Monday, April 8

The Value of Consequences

I didn't follow the Steubenville rape trial, but it was the first thing that came to mind recently when I read that the Federal government has a brilliant new idea - it's going to offer Face Forward grants to fund municipalities and programming that "expunge" juvenile criminal records and provide "diversions" that keep juvenile offenders out of the official criminal justice system. Ostensibly, their goal is to show compassion; criminal records can make it hard for juvenile offenders to integrate into college and career options, and expunging their records gives them a clean slate and a second chance.

Good intentions or not, I can't help but think their decision is fundamentally flawed. Consequences are healthy.

Certainly there's a place for second chances - but that place is among repentant, remorseful
individuals who are looking for a second chance and willing to work hard to make the most of it. Not amongst arrogant, rebellious teenagers who got into their current situation through an unhealthy lack of respect for valid consequences in the first place.

As the Steubenville trial made abundantly clear (as if it wasn't already painted across the news every day), an alarming number of modern youth lack any appreciation of the reality the actions have consequences - sometimes very unpleasant ones. This is not entirely their fault; we've all but erased the possibility of serious failure and life-impacting choices for children. It's practically impossible to fail a grade in school, and behavioral standards have been adjusted down so far that many students graduate completely unemployable - they simply don't have the basic functioning skills needed to get hired or last in a work environment. (Don't believe me?  Check out the rise in "soft skills" courses at colleges and employment centers nationwide.)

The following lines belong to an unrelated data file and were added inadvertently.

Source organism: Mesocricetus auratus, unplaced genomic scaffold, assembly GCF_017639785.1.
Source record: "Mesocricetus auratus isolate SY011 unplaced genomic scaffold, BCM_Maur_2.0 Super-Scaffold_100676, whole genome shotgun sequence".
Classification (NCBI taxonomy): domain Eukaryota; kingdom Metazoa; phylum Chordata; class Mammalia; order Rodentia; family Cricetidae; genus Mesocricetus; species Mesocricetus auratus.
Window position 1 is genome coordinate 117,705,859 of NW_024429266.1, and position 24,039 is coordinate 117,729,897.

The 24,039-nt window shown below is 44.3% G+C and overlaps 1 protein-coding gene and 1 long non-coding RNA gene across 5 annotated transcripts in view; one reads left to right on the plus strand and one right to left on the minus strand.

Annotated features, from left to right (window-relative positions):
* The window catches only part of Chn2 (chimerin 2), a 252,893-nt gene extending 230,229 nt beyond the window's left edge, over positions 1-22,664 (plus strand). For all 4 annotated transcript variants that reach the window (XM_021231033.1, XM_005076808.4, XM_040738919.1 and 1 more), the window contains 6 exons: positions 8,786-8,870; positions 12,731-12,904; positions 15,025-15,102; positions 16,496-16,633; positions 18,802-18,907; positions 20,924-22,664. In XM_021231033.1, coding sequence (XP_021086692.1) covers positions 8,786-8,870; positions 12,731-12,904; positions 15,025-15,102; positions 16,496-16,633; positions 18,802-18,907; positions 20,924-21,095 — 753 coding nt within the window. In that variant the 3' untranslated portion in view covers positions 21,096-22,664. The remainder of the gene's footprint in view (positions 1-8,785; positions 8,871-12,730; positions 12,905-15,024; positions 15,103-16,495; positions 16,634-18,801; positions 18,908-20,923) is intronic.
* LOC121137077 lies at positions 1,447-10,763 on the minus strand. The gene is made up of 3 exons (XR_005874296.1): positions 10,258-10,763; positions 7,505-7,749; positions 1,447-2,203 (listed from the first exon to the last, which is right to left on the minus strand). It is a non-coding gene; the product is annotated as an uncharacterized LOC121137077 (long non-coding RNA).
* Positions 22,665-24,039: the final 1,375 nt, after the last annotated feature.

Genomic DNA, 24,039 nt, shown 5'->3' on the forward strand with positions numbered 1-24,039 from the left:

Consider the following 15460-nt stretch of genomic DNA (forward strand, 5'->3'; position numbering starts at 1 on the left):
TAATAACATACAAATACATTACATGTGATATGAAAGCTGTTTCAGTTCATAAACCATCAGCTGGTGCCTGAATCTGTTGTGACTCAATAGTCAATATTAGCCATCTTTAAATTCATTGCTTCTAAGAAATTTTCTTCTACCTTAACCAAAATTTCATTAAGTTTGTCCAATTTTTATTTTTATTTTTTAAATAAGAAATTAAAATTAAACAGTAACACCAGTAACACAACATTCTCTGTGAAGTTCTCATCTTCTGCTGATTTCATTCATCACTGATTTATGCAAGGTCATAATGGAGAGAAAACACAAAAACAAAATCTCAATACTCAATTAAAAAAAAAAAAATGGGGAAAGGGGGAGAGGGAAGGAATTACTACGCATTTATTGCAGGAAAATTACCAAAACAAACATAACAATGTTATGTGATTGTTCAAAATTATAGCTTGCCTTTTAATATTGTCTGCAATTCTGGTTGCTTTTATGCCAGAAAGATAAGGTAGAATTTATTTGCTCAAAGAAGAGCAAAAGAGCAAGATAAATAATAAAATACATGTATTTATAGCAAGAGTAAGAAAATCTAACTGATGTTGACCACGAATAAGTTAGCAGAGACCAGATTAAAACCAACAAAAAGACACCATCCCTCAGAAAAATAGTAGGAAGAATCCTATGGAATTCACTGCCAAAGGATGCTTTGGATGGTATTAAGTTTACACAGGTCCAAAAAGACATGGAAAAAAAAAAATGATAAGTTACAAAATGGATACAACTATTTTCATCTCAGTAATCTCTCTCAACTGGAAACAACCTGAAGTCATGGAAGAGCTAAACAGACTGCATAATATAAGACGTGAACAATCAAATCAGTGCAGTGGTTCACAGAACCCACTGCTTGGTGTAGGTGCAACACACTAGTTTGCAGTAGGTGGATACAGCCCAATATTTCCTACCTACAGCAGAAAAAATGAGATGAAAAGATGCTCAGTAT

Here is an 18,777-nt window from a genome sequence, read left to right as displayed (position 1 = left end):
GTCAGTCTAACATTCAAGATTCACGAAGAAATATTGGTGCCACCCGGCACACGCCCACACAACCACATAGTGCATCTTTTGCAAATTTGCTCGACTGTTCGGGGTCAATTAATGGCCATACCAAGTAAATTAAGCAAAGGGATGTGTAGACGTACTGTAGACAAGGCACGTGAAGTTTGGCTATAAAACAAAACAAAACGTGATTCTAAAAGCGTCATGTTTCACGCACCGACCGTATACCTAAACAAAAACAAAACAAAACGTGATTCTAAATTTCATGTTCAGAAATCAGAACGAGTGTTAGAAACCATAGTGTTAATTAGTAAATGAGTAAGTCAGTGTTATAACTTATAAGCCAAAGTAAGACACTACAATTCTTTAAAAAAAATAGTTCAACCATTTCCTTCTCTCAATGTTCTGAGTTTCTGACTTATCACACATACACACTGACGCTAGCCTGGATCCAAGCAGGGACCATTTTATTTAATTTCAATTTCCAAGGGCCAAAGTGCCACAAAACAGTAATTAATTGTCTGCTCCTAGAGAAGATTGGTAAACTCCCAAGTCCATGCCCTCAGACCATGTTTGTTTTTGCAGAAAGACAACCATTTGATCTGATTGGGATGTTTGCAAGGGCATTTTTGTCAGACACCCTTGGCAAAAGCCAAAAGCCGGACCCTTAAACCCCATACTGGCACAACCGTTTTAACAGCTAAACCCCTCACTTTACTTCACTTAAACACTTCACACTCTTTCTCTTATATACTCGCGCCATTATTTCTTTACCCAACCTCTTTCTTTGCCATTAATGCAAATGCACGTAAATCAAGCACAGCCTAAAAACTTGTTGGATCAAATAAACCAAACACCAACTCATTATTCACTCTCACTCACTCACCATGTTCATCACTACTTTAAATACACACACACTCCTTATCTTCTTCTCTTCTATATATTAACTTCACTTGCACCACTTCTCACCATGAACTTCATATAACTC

Juvenile courts and sentences give youth offenders their last chance (and in some cases their first) to get slapped with a reality check sharp enough to change their direction in life. It may be ugly, and they will certainly have to work twice as hard to succeed in college or the work world, but it is nothing compared to what will happen if they are let off soft and don't get that reality check until they're deep in the adult criminal world and serious prison time (if they even live that long).

Moreover, brain science has proved that letting offenders off at this stage makes them more likely to continue offending! (More on that in another post.)

So congratulations Uncle Sam. You're spending money you don't have (sequestration anyone?) on programs that are fundamentally flawed and only make things worse for everyone. I wish I could say I was surprised.

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